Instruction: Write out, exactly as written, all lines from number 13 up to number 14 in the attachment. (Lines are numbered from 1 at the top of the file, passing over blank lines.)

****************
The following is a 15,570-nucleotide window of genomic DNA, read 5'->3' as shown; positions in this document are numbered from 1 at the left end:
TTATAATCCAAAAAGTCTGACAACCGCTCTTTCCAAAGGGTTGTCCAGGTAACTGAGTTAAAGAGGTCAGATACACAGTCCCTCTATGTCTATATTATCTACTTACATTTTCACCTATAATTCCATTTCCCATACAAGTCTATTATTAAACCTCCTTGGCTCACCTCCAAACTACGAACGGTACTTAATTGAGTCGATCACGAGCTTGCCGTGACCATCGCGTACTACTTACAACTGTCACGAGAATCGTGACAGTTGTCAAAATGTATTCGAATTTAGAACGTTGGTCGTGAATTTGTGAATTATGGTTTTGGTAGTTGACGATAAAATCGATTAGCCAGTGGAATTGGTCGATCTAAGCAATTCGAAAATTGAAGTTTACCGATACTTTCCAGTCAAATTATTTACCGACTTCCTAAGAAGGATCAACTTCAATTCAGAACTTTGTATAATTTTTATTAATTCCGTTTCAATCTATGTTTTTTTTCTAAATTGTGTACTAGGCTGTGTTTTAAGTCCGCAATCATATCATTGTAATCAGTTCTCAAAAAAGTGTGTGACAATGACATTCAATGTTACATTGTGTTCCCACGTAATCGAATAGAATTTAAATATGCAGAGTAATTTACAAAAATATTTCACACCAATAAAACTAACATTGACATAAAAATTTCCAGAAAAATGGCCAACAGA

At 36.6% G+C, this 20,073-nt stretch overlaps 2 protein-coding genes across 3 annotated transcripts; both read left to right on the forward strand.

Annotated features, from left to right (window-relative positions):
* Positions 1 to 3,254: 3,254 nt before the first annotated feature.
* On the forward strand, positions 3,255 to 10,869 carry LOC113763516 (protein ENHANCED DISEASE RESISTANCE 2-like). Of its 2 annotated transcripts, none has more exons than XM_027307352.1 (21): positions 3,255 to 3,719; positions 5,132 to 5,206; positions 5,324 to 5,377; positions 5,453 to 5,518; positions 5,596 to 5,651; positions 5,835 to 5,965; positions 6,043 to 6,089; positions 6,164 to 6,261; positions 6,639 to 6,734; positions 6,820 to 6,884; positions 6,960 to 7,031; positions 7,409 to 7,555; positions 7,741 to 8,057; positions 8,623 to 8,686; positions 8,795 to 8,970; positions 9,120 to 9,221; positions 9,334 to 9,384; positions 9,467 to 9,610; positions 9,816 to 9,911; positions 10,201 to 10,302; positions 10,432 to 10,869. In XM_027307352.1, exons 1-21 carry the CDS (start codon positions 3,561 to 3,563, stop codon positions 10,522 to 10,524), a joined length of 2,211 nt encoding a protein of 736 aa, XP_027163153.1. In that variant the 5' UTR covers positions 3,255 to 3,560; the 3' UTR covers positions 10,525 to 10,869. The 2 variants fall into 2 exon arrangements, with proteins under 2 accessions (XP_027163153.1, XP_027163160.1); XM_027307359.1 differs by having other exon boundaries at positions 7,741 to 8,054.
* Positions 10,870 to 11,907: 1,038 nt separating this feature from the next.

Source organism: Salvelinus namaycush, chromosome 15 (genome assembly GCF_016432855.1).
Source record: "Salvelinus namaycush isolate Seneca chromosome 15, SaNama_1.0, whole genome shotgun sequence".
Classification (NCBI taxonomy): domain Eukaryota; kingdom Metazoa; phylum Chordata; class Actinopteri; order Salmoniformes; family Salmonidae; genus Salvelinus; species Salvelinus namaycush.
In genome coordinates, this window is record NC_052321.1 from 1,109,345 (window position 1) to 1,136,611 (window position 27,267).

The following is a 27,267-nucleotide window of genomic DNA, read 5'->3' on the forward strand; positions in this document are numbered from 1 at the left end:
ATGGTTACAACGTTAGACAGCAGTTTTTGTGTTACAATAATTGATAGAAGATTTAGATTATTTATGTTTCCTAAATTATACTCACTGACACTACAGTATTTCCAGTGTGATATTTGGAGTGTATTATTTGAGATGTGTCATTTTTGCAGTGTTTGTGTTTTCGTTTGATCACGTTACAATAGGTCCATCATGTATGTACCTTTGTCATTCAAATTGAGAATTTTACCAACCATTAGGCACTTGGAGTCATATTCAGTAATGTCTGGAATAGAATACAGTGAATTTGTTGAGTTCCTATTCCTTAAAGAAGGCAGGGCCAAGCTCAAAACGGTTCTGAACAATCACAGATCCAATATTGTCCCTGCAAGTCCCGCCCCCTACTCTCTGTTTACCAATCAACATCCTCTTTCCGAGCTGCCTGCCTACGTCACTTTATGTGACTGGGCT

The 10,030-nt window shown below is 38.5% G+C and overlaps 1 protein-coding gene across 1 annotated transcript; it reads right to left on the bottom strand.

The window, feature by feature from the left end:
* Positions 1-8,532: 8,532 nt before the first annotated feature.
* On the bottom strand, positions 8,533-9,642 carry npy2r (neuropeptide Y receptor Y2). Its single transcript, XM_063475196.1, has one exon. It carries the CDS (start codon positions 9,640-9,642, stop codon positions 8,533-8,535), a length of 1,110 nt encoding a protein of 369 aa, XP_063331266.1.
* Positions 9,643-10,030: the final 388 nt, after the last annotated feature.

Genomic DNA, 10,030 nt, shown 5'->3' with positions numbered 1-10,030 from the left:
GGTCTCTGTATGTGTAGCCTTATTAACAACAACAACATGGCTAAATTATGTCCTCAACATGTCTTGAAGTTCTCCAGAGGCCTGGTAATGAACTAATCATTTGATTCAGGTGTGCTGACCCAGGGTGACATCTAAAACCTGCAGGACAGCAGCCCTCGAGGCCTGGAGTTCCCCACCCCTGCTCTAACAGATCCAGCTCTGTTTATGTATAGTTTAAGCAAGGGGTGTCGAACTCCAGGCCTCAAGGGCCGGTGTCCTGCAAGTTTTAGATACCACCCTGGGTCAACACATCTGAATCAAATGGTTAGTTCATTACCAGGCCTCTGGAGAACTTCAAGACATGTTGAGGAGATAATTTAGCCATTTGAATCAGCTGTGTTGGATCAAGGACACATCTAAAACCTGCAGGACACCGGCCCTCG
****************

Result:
ATGGTTACAACGTTAGACAGCAGTTTTTGTGTTACAATAATTGATAGAAGATTTAGATTATTTATGTTTCCTAAATTATACTCACTGACACTACAGTATTTCCAGTGTGATATTTGGAGTGTATTATTTGAGATGTGTCATTTTTGCAGTGTTTGTGTTTTCGTTTGATCACGTTACAATAGGTCCATCATGTATGTACCTTTGTCATTCAAATTGAGAATTTTACCAACCATTAGGCACTTGGAGTCATATTCAGTAATGTCTGGAATAGAATACAGTGAATTTGTTGAGTTCCTATTCCTTAAAGAAGGCAGGGCCAAGCTCAAAACGGTTCTGAACAATCACAGATCCAATATTGTCCCTGCAAGTCCCGCCCCCTACTCTCTGTTTACCAATCAACATCCTCTTTCCGAGCTGCCTGCCTACGTCACTTTATGTGACTGGGCT

The 10,030-nt window shown below is 38.5% G+C and overlaps 1 protein-coding gene across 1 annotated transcript; it reads right to left on the bottom strand.